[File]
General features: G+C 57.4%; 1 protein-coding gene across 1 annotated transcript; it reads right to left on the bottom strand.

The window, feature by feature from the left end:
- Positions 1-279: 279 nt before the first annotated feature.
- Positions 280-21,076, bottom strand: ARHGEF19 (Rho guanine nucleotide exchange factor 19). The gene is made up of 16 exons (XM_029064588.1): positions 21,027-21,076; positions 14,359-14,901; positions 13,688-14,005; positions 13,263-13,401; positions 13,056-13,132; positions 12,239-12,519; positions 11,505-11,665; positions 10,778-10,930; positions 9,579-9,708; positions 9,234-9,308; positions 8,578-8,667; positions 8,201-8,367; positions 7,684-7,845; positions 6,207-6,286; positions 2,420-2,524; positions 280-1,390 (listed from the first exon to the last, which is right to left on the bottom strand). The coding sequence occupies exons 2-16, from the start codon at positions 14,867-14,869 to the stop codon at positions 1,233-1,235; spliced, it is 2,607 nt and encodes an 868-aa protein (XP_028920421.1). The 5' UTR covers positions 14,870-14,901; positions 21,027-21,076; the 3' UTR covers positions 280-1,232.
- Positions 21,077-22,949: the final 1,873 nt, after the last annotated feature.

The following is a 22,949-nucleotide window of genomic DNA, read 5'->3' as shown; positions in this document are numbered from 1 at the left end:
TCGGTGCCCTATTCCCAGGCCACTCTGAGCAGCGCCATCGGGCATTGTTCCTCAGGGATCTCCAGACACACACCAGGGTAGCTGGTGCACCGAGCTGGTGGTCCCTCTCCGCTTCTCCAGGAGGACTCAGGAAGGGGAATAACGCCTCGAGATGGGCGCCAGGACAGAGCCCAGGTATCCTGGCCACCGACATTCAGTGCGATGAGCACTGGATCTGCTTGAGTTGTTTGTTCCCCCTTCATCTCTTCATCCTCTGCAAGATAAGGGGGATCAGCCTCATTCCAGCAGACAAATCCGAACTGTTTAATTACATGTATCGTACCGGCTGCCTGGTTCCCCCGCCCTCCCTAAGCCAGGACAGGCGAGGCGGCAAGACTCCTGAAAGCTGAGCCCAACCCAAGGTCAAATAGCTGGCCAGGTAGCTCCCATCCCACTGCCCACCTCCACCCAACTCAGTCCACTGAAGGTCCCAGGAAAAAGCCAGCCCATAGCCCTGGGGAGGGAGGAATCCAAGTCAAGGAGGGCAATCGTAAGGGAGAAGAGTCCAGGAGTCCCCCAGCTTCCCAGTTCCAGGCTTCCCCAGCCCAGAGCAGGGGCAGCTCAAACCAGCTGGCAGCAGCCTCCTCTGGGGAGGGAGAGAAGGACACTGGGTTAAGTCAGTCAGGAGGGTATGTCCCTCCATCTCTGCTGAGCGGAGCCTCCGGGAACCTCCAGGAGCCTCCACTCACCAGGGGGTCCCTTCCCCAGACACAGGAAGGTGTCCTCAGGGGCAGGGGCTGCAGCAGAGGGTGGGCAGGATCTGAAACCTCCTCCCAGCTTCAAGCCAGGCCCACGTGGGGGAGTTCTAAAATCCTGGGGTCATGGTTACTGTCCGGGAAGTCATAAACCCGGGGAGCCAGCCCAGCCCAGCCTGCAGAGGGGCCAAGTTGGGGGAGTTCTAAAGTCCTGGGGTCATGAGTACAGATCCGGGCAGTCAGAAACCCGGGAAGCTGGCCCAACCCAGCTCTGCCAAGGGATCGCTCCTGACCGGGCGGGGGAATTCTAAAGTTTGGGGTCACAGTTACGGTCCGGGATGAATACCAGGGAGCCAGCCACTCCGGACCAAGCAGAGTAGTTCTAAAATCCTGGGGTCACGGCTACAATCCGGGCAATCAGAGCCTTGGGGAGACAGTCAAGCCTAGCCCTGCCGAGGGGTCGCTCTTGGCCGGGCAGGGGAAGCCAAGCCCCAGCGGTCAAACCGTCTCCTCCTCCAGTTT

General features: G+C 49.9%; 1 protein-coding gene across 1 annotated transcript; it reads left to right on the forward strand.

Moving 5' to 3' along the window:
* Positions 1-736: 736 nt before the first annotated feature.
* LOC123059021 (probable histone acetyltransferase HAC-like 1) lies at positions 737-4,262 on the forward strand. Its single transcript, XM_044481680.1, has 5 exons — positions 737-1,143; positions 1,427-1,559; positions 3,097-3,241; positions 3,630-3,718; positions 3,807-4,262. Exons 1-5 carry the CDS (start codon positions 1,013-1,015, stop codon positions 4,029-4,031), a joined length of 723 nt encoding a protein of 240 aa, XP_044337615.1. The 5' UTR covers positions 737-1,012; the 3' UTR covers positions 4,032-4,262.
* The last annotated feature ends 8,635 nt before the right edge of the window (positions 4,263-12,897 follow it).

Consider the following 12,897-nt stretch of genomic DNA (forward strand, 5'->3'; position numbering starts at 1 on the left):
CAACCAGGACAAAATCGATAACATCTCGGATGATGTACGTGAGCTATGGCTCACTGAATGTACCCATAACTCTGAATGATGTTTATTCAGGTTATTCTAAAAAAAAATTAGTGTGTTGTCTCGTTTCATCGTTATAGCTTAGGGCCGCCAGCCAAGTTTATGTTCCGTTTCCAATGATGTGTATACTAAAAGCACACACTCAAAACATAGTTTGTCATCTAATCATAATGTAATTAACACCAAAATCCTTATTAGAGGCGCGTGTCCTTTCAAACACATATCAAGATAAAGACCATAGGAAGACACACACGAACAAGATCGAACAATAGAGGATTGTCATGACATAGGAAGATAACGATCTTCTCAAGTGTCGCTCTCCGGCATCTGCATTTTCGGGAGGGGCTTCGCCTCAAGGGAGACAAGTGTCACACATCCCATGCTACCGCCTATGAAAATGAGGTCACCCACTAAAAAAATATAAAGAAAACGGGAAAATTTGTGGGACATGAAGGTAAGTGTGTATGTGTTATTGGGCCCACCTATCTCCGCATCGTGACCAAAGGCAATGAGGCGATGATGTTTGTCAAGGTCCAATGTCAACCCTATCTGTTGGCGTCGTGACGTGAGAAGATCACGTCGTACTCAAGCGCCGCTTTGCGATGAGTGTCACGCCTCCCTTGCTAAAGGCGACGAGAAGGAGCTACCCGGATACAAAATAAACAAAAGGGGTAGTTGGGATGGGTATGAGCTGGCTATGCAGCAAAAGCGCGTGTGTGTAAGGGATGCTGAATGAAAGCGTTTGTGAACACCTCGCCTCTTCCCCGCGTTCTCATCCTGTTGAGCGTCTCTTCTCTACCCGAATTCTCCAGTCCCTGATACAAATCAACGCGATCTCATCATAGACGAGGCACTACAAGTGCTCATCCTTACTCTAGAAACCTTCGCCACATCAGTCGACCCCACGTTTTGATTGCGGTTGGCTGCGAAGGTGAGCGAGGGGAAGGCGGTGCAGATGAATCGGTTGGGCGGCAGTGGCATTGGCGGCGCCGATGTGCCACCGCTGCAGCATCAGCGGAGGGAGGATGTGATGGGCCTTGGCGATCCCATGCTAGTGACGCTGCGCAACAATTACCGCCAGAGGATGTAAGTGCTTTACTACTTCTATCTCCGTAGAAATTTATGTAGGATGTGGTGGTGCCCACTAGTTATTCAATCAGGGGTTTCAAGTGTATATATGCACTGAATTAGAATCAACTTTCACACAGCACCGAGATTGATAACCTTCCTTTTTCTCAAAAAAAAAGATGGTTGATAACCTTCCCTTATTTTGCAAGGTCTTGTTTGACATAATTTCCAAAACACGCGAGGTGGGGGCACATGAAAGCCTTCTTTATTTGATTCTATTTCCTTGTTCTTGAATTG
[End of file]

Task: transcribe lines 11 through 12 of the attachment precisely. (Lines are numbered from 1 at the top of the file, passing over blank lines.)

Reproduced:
* LOC123059021 (probable histone acetyltransferase HAC-like 1) lies at positions 737-4,262 on the forward strand. Its single transcript, XM_044481680.1, has 5 exons — positions 737-1,143; positions 1,427-1,559; positions 3,097-3,241; positions 3,630-3,718; positions 3,807-4,262. Exons 1-5 carry the CDS (start codon positions 1,013-1,015, stop codon positions 4,029-4,031), a joined length of 723 nt encoding a protein of 240 aa, XP_044337615.1. The 5' UTR covers positions 737-1,012; the 3' UTR covers positions 4,032-4,262.
* The last annotated feature ends 8,635 nt before the right edge of the window (positions 4,263-12,897 follow it).